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Friends with Kids (2011)

Lionsgate
Blu-ray Disc Released: 7/17/2012

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Review by Mike Long, Posted on 7/14/2012

We often accuse movies of having the same plot (I do this all the time), but more realistically, a lot of movies share the same themes. Yes, the stories are similar, but the real parallels lie within a combination of stereotypes and universal truths. So, is it a movie's fault if it simply presents things from real life or storypoints which may reflect reality? Well, that depends -- is the movie showing actual things which we see in daily life or is it just regurgitating cliches from other movies? In the case of Friends with Kids, it is certainly the latter.

The central core of Friends with Kids are best friends Jason (Adam Scott) and Julie (Jennifer Westfeldt). They've known each other for years, live in the same Manhattan building, and talk about everything together -- no matter how intimate. They are friends with two couples; Alex (Chris O'Dowd) & Leslie (Maya Rudolph) and Ben (Jon Hamm) and Missy (Kristen Wiig). As the years pass, their friends have children and become very wrapped up in their kids. Jason and Julie decide that they will have a child together and raise it together, while still remaining just friends. Their peers think that they are crazy, but they go through with the plan. And at first, the plan works. Jason and Julie are able to share the child-rearing duties while maintaining their separate social lives. However, share something as personal as a child begins to create awkward feelings between them.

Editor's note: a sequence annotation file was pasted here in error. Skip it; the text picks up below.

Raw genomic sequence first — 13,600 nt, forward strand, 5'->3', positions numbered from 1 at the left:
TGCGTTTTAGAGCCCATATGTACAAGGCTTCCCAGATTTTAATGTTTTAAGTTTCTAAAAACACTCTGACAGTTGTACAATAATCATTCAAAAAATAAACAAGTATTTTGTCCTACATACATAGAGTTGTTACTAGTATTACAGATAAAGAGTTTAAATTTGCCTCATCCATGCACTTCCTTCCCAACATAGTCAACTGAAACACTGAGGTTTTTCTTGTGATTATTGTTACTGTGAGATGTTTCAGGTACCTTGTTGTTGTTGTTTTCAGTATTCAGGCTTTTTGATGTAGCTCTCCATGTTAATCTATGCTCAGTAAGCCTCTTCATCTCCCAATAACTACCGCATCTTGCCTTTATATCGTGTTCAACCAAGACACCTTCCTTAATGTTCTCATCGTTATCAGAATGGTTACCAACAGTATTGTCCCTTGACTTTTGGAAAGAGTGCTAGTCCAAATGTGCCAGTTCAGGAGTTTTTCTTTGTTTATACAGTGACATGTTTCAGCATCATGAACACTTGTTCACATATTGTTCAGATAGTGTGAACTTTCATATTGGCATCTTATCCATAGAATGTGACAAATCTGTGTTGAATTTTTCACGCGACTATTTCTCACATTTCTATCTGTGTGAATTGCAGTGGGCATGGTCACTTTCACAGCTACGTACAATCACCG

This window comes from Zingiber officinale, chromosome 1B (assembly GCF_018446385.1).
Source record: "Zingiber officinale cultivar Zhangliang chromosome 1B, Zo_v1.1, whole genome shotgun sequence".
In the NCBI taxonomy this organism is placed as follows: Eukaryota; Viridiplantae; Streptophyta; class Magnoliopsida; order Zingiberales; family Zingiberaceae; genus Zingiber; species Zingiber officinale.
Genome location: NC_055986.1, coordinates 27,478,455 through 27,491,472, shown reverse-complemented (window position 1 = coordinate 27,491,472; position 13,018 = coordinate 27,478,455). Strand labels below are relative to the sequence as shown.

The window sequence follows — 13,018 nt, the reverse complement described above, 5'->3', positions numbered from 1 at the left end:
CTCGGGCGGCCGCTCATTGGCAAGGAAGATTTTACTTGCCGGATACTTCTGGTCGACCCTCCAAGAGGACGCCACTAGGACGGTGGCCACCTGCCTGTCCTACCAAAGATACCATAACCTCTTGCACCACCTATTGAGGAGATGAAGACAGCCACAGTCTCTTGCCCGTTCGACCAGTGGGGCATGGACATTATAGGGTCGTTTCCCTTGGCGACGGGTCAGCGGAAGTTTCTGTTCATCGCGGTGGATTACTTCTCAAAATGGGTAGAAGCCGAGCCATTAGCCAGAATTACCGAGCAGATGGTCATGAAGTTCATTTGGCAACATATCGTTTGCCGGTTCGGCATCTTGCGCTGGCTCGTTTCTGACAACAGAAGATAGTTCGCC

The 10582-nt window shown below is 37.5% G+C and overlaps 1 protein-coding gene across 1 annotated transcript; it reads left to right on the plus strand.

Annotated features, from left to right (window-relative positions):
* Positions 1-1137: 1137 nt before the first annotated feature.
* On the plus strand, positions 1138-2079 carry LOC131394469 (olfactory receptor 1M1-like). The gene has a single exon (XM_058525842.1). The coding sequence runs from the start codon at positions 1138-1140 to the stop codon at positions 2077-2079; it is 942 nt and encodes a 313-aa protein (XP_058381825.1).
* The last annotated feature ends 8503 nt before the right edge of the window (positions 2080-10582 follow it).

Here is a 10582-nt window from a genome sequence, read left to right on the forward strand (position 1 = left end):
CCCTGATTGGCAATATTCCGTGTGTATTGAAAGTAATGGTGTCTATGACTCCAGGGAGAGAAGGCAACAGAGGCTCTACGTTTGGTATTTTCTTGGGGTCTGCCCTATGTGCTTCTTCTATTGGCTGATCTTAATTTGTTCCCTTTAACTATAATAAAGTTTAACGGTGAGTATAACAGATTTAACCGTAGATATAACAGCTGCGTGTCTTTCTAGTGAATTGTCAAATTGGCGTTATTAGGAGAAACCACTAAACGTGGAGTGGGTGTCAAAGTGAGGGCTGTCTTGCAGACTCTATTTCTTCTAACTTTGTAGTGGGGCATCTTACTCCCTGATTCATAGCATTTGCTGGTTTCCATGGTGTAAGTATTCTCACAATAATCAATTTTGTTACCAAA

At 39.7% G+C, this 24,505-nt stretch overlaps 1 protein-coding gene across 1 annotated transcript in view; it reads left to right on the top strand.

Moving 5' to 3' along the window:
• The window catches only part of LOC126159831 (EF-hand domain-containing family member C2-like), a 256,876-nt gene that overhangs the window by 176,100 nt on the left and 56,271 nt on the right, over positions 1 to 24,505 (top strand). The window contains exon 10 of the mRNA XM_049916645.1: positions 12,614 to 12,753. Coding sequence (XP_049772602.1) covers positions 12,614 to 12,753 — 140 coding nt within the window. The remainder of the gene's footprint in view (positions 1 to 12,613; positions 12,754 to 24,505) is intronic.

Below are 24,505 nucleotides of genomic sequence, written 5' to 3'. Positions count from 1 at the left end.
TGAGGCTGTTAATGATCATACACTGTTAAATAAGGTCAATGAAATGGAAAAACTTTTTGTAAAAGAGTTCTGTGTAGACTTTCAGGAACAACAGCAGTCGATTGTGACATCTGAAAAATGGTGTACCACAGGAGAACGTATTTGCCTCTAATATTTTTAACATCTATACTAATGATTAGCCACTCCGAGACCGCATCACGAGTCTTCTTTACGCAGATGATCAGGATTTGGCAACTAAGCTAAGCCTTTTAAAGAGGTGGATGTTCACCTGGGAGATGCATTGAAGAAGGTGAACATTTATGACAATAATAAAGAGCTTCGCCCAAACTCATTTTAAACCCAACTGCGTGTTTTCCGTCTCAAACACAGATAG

Friends with Kids comes from Writer/Director Jennifer Westfeldt who is known to indie film fans as the star of 2001's Kissing Jessica Stein, but is known to the rest of the world as Jon Hamm's long-time girlfriend. She co-wrote Kissing Jessica Stein and she's gone solo this time, making her directorial debut. In the "making of" featurette included on the Blu-ray Disc, Stein reveals that the genesis of the story came from the fact that many of her friends were having kids and she and Jon felt left out.